A 2012 Rand Education study rated 17 state standardized tests, including the NECAP taken by Maine students, for intellectual rigor. Publicly released test items at the low end of the scale required simple recall, while items on the upper end required abstract thinking and extended analysis and investigation.
Based on the sample test items, the researchers concluded that just 3-10 percent of U.S. students took at least one standardized test that stressed deeper learning.
A similar analysis of sample items from the Smarter Balanced assessment determined about 70 percent of test items were on the upper end of the “depth of knowledge” scale.
“Based on these estimates, Smarter Balanced specifications portend a dramatic upward shift in intellectual rigor and toward deeper learning,” said the researchers, from the University of California, Los Angeles’ National Center for Research on Evaluation, Standards and Student Testing.
But to what end?
Whether it’s a superior test or not, the Smarter Balanced assessment will be a departure from what teachers and students are familiar with, said Cooper, who also sits on the board of the Maine Education Association.
Cooper said she worries that some of the Common Core standards and the Smarter Balanced tests are so rigorous that they’re not age-appropriate.
“We shouldn’t be using the data from that for any number of years,” she said. “We should not use the data for anything other than to inform us about, are the standards appropriate, and is this test an accurate measure of their proficiency toward those standards?”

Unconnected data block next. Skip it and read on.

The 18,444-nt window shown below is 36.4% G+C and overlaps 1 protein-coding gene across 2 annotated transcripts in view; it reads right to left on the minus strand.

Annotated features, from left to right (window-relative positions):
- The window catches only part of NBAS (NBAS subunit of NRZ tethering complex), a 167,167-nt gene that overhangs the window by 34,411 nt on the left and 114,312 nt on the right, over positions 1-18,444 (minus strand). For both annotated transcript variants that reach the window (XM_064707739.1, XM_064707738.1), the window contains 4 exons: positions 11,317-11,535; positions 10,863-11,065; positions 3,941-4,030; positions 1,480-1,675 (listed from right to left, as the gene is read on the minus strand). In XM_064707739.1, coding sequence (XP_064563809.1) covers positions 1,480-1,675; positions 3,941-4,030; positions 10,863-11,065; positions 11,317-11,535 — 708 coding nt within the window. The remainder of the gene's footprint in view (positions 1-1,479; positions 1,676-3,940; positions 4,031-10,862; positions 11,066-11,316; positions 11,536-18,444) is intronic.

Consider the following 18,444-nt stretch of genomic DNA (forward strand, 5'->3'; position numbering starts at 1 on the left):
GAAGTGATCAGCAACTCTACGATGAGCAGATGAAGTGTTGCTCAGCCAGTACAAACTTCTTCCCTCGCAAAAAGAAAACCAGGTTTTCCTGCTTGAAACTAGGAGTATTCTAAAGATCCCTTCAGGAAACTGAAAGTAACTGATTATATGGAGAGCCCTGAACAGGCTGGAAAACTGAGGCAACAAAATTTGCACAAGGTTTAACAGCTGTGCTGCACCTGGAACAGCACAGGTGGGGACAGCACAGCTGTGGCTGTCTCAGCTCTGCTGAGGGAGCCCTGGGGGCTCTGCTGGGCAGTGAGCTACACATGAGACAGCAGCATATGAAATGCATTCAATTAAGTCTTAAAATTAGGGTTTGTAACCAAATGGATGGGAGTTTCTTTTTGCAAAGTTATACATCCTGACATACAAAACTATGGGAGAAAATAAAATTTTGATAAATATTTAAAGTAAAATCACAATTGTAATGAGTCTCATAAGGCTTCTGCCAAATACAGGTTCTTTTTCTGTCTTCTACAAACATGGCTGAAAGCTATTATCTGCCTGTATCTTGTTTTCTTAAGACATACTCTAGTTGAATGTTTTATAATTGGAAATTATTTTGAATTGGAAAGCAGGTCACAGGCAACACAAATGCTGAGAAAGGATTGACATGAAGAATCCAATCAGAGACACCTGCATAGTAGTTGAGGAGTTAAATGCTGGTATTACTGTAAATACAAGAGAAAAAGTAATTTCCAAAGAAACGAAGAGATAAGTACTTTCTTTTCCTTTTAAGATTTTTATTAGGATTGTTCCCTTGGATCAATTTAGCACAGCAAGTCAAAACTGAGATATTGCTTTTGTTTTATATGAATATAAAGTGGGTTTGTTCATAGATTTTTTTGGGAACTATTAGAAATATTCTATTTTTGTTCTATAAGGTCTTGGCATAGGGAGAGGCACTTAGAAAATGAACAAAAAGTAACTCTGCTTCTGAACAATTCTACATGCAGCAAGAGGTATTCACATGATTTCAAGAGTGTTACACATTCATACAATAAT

But the state soon will be required to use student test results as a component in teacher performance evaluations under the terms of Maine’s federal waiver from the requirements of the No Child Left Behind law. And Smarter Balanced scores ultimately will factor into whether schools are meeting standards overall under federal law.
If LePage’s school report cards continue — the next ones wouldn’t come out until fall 2015 at the earliest — they’ll also be based on Smarter Balanced scores.
At some point, it becomes too much testing with test scores used to determine too much, Cooper said, and it’s not necessarily useful.
“We should be marking our students’ growth. Good teachers already do that,” she said. “If you sit these kids down and you test them over and over, to what end?”
The Smarter Balanced test will offer teachers “formative” testing materials they can use throughout the year to determine students’ proficiency and the progress being made.
The “summative” test, to be given in the spring, is meant “to provide a picture of how the school is doing,” said Tome.
“If children are exposed to the format as a regular part of their instructional program, then it’s not going to be as stressful or unknown,” she said. “You’re actually creating a stressful environment if you’re doing ‘drill and kill’ two weeks before the test.”
Matthew Stone is BDN opinion page editor.